Mercedes Kessler is collecting things for foster children.
"Anything a kid could want," said Mercedes, sitting in the living room of their Shiloh home with her parents, Joe and Annie, and sister Maddie, 5. "Toys, clothes, teenage items. There are a lot of older kids in foster care."
"I wanted to do something that was close to me. I was a foster child. I know how scary it is and how sad it can make you feel. I want to make them feel there's someone out there who cares."
Someone like Mercedes.
The poised 14-year-old has long, dark hair and a sweet smile. Sunday morning after church, she dressed up in jeans and a white T-shirt with a pink polka dot scarf.
"At my church (Corpus Christi in Shiloh), I was able to speak at the end of four Masses and talk about what I was doing," she said.
She got the OK from Rev. James Margason, pastor of the parish.
"We have a fairly long tradition of kids getting up and talking at Masses about charities they are assisting," he said. "It's a good way for kids to show their interest in social justice concerns. I remark to adults, 'This is what our young people are doing. They are our future. We need to support them in these ventures.'"
Sure, Mercedes was nervous, but she was rewarded afterward.
"This little girl who was 7 told me she was getting adopted in a couple months. My speech made her feel better. She reminded me of me when I was getting adopted."
Joe and Annie Kessler met Mercedes when she was 8. Happenstance brought them together.
The Kesslers had just been licensed as foster parents.
The couple got involved partly because Annie's parents had been foster parents.
"They adopted my little sister," she said. "They definitely infuenced me. At the time, we didn't have any children. We wanted to share our blessings with others."
They decided to sell one of their sedans in favor of a larger car -- just in case they fostered several children.
"(Mercedes') great-grandfather was interested in purchasing one of the cars," said Joe, 32, an IT manager with Charter cable. "He came back the next night. He came into our house and saw -- being the good Catholics we are -- we had a Mary statue on the wall. He asked, 'Are you Catholic?'"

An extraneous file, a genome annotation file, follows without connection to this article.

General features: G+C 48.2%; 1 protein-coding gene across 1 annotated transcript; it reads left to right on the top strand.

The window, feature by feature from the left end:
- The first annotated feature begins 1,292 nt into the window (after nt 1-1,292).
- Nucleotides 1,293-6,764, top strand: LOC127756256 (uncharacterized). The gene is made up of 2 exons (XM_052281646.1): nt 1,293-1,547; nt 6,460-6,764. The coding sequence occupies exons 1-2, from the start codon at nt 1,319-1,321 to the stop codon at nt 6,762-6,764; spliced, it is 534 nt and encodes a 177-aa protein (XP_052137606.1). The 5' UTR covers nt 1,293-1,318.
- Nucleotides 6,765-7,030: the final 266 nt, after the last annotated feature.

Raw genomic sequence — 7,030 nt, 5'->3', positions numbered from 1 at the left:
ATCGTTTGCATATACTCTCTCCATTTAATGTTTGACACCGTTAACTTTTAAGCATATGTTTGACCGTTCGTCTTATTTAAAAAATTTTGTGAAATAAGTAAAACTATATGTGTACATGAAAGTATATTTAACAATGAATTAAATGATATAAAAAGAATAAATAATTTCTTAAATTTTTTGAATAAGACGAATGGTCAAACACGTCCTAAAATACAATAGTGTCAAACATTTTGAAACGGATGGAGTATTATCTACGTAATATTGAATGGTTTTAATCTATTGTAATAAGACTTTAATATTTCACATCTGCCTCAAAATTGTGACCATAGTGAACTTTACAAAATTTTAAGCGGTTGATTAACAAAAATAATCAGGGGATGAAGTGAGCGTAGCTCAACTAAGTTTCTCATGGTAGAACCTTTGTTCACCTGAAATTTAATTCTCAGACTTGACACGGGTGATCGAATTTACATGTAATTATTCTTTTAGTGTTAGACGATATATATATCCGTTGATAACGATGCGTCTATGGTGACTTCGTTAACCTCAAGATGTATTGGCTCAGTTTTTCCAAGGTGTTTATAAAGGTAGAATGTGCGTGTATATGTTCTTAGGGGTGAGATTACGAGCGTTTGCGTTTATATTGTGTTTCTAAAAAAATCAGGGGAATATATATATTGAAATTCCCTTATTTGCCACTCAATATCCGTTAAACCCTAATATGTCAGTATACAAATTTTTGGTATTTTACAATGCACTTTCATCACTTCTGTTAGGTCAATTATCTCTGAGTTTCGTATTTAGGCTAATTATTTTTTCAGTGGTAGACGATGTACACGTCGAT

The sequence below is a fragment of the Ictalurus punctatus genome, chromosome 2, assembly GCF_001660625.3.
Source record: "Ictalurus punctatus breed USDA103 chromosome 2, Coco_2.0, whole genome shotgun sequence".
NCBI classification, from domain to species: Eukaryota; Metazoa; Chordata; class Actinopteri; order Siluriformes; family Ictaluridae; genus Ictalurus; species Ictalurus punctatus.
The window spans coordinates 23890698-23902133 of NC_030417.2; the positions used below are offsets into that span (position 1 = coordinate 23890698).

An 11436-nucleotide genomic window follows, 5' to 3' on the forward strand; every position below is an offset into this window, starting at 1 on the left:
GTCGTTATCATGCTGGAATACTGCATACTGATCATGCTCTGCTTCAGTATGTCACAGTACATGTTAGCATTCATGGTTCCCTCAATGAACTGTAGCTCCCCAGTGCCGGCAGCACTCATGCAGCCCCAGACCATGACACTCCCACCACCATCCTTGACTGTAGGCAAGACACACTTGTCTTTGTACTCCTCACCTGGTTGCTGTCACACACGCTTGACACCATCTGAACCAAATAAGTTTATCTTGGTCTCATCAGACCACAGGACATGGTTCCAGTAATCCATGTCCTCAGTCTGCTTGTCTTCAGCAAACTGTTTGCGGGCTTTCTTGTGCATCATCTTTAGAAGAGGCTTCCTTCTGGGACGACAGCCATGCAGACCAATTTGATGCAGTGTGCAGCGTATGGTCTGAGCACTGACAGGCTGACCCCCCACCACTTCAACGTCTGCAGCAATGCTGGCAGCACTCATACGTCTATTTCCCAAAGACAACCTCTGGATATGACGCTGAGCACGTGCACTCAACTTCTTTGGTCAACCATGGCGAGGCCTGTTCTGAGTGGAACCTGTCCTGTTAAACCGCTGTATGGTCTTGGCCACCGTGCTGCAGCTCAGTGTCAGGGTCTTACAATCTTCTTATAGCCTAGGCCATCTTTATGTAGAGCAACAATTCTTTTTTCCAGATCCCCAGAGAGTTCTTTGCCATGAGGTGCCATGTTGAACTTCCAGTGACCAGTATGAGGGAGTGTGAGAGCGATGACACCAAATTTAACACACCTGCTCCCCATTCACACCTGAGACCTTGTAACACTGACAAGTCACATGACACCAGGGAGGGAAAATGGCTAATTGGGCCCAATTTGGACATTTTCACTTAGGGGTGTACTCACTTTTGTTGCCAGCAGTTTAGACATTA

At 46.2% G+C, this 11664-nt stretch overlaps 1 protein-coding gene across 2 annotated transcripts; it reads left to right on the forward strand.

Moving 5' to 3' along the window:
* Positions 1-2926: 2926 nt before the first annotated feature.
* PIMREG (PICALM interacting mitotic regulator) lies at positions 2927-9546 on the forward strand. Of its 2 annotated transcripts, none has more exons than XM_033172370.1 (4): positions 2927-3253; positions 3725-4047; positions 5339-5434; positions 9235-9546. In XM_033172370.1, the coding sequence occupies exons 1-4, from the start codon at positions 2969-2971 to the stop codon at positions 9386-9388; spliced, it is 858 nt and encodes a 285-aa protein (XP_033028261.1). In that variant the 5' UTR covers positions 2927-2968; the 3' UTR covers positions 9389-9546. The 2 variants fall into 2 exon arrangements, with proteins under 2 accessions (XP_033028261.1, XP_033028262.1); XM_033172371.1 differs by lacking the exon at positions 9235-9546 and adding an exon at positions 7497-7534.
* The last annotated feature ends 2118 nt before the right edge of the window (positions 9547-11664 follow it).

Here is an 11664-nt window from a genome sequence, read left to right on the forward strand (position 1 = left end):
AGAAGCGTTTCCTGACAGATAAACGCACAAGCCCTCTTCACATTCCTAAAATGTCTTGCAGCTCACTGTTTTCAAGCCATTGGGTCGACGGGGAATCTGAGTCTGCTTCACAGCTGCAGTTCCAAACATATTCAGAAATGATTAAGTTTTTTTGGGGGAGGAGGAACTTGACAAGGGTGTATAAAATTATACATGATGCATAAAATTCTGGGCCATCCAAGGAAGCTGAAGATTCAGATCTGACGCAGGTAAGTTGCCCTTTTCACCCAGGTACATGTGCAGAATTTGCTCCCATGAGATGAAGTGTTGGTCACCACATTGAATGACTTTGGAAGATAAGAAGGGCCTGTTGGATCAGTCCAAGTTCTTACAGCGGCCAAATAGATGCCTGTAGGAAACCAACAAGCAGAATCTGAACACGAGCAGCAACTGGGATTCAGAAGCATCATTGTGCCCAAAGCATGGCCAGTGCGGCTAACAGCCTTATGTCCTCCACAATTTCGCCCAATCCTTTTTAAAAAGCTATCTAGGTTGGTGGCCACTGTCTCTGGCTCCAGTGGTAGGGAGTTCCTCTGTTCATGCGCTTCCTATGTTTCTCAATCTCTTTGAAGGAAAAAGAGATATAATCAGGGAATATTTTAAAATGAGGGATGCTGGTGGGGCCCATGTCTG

Joe told him why they were selling the car.
Great-grandfather Chuck Bakken told them about Mercedes.
He worked full-time, took care the little girl and his wife who wasn't very mobile. They were looking for an adoptive family. He asked, "Would you be interested?"
Joe and Annie talked to Mercedes' social worker and the great-grandfather invited them to a Superbowl party at his house to meet her.
"I was 25," said Annie, 31, a writer for The Missionary Oblates of Mary Immaculate. "I remember thinking, 'Wow, she's big.' I am thinking an 8-year-old is smaller. I didn't have much experience. We played Barbies while the rest of the family watched football. She was sweet, energetic. We became friends."
"I thought they were friends with my (great-) grandparents," said Mercedes, who began visiting the Kesslers on weekends. They'd take her to movies or the zoo.
She became their foster child on June 17, 2008, her 9th birthday.
"The day she moved in, she asked if she could call us mom and dad," said Annie. "It went from there."
Annie was seven months pregnant at the time.
"Maddie was born the fourth of September," said Annie as the 5-year-old curled up alongside her. "It was an instant family."
"That was kind of hard," said Mercedes, "but I was excited about having a sister and being the bigger sister."
"She helped us name Maddie and get the nursery ready," said Annie.